Film: The Postman (1997)

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Film:

The Postman

Director: Kevin Costner
Honors:
Genres:
Distributor: Warner Home Video

Falling from the Oscar-winning glory of Dances with Wolves to the opposite end of the critical and box-office scale, Kevin Costner must have been deeply humbled when this three-hour postapocalyptic tale—his sophomore effort as a director—was greeted with a critical thrashing and tepid audience response. One of the most conspicuous flops of its decade, the 1997 release must have seemed like a sure thing on paper: a kind of futurist Western starring Costner as a charismatic drifter-turned-hero who leads the resistance against a military tyrant (Will Patton)…

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Falling from the Oscar-winning glory of Dances with Wolves to the opposite end of the critical and box-office scale, Kevin Costner must have been deeply humbled when this three-hour postapocalyptic tale—his sophomore effort as a director—was greeted with a critical thrashing and tepid audience response. One of the most conspicuous flops of its decade, the 1997 release must have seemed like a sure thing on paper: a kind of futurist Western starring Costner as a charismatic drifter-turned-hero who leads the resistance against a military tyrant (Will Patton) by reviving the long-dormant postal system to reunite isolated communities in their fight for freedom. The movie bombed, but, like many audacious failures, it’s got qualities that make it at least partially endearing, and its earnestness (although bordering on corny) keeps it from being entirely silly. Faint praise, perhaps, but Costner’s ode to patriotism is occasionally stirring and visually impressive. The dual-layered, widescreen DVD includes a documentary segment about the creation of the film’s special effects sequences, featuring a running commentary by the special effects creators. —Jeff Shannon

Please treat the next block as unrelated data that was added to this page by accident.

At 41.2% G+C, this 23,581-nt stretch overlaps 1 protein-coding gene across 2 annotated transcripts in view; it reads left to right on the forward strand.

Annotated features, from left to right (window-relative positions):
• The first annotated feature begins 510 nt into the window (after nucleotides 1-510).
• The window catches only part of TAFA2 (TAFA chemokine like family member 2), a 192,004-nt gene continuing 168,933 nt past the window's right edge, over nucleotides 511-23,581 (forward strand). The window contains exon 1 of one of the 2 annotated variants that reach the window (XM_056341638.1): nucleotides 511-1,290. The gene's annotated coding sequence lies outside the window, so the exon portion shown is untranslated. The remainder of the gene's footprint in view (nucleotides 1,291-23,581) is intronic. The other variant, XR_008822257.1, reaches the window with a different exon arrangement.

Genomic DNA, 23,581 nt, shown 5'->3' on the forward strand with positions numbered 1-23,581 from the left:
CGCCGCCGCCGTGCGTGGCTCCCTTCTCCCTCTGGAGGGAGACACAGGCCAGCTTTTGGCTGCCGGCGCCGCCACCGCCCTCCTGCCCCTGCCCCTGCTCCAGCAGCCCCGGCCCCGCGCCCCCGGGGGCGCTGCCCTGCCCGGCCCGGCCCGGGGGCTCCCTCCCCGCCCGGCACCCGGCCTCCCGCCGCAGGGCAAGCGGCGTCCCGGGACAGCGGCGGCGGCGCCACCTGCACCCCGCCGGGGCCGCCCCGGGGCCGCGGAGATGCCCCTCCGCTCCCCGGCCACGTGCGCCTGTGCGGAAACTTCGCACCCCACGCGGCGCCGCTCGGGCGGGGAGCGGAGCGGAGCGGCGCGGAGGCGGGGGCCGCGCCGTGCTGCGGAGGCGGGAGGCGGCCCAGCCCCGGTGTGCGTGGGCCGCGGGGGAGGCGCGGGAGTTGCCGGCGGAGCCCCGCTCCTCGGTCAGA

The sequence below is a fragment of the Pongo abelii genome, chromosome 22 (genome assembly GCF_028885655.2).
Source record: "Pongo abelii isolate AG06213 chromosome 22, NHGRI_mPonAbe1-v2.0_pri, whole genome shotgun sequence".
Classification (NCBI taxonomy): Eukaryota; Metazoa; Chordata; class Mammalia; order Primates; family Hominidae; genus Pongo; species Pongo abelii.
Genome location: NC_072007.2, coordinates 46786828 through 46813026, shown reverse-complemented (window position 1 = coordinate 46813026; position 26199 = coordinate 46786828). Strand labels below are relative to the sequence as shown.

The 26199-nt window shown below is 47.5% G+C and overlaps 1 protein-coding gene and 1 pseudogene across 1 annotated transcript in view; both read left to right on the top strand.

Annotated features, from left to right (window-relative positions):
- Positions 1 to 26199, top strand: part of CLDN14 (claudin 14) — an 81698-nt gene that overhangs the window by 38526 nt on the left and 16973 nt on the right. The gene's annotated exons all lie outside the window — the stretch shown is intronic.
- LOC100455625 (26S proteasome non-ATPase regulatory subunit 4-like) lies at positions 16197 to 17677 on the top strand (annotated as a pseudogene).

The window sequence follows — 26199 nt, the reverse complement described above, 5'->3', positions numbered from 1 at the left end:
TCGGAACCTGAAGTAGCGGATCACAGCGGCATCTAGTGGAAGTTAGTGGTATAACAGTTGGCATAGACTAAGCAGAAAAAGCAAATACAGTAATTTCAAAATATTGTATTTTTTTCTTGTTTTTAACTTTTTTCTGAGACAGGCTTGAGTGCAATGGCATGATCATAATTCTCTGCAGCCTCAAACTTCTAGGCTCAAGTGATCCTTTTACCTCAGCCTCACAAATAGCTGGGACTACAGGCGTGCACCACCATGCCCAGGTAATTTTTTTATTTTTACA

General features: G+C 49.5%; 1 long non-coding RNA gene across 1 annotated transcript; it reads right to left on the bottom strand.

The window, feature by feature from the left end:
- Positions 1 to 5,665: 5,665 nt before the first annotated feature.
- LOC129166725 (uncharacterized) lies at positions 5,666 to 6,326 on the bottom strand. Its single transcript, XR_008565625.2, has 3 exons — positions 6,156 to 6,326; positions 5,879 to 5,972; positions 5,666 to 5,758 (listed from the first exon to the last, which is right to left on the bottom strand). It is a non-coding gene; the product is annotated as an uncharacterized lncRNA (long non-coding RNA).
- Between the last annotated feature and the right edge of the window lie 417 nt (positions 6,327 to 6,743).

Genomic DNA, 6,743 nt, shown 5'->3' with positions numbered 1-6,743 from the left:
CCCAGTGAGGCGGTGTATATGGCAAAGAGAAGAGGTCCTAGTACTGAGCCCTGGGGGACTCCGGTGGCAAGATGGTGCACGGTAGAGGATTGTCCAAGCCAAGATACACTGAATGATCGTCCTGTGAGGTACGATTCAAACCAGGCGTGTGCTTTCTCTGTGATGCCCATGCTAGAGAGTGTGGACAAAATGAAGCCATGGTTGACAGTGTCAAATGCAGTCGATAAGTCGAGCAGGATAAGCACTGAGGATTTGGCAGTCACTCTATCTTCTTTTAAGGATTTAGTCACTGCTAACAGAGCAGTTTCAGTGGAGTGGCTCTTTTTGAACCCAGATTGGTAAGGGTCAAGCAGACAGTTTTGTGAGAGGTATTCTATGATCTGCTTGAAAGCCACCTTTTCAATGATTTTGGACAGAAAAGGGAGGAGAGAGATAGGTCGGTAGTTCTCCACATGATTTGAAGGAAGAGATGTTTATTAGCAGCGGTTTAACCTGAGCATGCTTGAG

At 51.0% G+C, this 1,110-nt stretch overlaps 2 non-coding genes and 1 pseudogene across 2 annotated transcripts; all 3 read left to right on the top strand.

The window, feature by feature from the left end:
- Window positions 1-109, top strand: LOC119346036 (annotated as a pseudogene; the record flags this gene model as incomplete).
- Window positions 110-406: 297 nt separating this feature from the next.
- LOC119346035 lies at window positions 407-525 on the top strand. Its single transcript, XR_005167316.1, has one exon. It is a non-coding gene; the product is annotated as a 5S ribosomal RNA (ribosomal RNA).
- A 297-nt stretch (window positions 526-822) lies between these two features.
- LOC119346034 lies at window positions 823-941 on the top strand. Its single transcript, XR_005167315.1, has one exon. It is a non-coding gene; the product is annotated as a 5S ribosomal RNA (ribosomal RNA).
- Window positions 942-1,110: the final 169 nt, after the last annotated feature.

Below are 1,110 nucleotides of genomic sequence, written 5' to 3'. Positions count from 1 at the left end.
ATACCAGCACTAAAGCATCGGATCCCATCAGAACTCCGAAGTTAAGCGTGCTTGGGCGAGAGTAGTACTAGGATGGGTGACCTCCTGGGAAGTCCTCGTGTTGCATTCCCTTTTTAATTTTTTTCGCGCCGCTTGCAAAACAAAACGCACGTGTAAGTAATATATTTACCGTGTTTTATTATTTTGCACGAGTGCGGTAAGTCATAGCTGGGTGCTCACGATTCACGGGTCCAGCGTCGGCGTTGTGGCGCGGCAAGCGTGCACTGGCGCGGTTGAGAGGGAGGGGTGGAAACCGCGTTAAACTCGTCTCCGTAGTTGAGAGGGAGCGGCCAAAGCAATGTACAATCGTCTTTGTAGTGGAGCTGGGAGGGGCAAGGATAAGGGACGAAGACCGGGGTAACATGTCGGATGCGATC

Related Works

Album:The Postman: Original Score

The Postman: Original Score

James Newton Howard

Book:The Postman: A Novel

The Postman: A Novel

David Brin

This is the story of a lie that became the most powerful kind of truth.  A timeless novel as urgently compelling as War Day or Alas, Babylon, David Brin’s The Postman is the dramatically moving saga of a man who rekindled the spirit of America through the power of a dream, from a modern master of science fiction.

He was a survivor—a wanderer who traded tales for food and shelter in the dark and savage aftermath of a devastating war.  Fate touches him one chill winter’s day when he borrows the jacket of a long-dead postal worker to protect himself from the cold.  The old, worn uniform still has power as a symbol of hope, and with it he begins to weave his greatest tale, of a nation on the road to recovery.

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